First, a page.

It's cold outside. And as people shovel snow, scrape car windows or just spend time in the frigid air, some find that their hands and feet become numb or painful. Better get indoors or warm up, because this could mean frostbite or, more likely, frostnip, says Dr. John Wogan, attending physician in the Department of Emergency Medicine at Greater Baltimore Medical Center.
What is frostbite?
Frostbite is what happens when exposure to severe cold temperatures reduces blood flow and causes ice-crystals to form inside body tissues, leading to serious, even irreversible, damage. Frostbite can result in permanent nerve injury - primarily numbness or pain - and tissue destruction, even the loss of fingers or toes. Frostnip is a milder, reversible, cold-related illness in which the numbness and pain are only temporary.
How common is it?
Frostbite is not terribly common in Maryland. Most people are able to avoid really frigid weather. Of the cases of frostbite that we treat in emergency departments, many involve people who are homeless, intoxicated, have psychological illness, exercise poor judgment or don't take typical precautions.
Are women, seniors or children more likely to suffer from it?
Yes and no. The single most important contributing factor to the development of frostbite is behavior. The people who are most prone to develop frostbite are those who make bad decisions about things like exposure to the elements, clothing or alcohol and drug use. Children and adolescents, who may be responding to peer pressure, and people with psychiatric illness are especially vulnerable. Seniors are at marginally greater risk for frostbite because they have conditions, such as diabetes, atherosclerosis, collagen vascular diseases and anemia, which compromise good blood flow. Certain medications, especially those taken for heart disease or high blood pressure, can also play a role. Alcohol not only interferes with sound judgment but also dilates blood vessels, leading to heat loss, and reduces sensation, a triple threat when it comes to cold-related illness.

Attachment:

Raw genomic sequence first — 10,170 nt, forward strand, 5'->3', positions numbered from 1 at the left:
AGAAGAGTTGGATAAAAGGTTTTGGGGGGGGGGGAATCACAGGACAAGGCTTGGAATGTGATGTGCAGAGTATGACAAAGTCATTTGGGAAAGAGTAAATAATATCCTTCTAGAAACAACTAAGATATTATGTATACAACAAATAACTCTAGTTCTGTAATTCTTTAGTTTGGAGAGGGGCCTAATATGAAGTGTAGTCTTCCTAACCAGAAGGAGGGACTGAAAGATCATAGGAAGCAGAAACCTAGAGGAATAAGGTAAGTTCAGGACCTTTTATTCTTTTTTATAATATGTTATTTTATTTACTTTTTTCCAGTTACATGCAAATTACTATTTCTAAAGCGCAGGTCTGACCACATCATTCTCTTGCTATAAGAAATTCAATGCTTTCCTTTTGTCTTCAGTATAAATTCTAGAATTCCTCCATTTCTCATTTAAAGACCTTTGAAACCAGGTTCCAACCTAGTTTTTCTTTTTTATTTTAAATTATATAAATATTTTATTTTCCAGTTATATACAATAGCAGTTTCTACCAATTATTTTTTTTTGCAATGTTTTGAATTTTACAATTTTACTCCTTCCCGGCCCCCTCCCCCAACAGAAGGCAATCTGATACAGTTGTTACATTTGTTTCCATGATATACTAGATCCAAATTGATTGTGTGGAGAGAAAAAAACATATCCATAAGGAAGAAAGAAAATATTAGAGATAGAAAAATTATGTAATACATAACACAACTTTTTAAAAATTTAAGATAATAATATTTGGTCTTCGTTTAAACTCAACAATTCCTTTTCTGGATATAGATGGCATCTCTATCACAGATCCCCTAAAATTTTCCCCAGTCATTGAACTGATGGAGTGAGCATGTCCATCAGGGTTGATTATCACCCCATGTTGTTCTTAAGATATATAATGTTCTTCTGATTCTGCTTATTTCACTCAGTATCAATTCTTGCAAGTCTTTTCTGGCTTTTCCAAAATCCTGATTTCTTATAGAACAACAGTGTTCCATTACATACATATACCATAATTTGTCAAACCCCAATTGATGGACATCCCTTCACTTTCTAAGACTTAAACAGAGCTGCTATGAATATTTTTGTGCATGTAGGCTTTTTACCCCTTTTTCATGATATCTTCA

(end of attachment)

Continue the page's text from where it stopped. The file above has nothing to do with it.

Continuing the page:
How do you know you have it other than really cold body parts?
If the symptoms - numbness, pain and changes to skin color - do not improve despite re-warming for 15 to 30 minutes, seek medical attention. Frostnip is quickly reversible. With frostbite, the skin looks pale, thick and inflexible, and may even blister. In addition, the skin usually feels numb, although there may be minimal sensation to touch.
Does frostbite affect more than hands and feet?
Yes. Those body parts that are furthest from the core - abdomen and chest - of the body including the fingers, toes, nose, ears and chin, are most susceptible to frostbite.
What's the first thing you should do?
Rewarming is the key to treatment. If you are out of doors, get indoors. If you can't get indoors, use adequate, dry clothing or try to position the symptomatic body parts in a warm place, like under your armpits or between your thighs. If you think you have frostbite, do not rub the skin because friction can lead to more damage. Warm, never hot, water is useful for treating frostbite.
Should people avoid running their cold hands under hot water?
Yes. Hot water burns, especially in patients with frostbite, which can produce further tissue destruction. Also, since your skin may feel numb if you have frostbite or frostnip, you could have trouble sensing just how hot the water is, causing even worse burns.
Do you always need to seek medical help?
Not always. If you really think you have frostbite, seek medical attention. But if your symptoms - pain, numbness, color changes - resolve as you warm up, you should not need to see a doctor.
Are you more likely to get frostbite if you've had it before?
Yes. The damage to tissues and blood vessels caused by frostbite does make you more susceptible to recurrent frostbite. Also, the behavioral issues that led to the first episode of frostbite may still be present.
Are there long-term problems associated with frostbite?
Yes. You may develop numbness to the skin and sensitivity to the cold. Severe frostbite can cause loss of the involved body tissue, e.g., tips of the nose, ears, toes and fingers.
What's the best way to prevent it?
Avoid exposure to extremely cold weather. Layer your clothing and keep it dry. Use mittens rather than gloves. Cover your head, including your ears, with a warm hat, preferably wool. Use a scarf. Cover your face, e.g., with a balaclava. Tight-fitting clothing, especially shoes, can cut off circulation, interfering with your ability to stay warm. Wear warm, water-resistant shoes or boots. Stay well-hydrated. Limit alcohol use. Don't smoke cigarettes because nicotine further constricts blood vessels.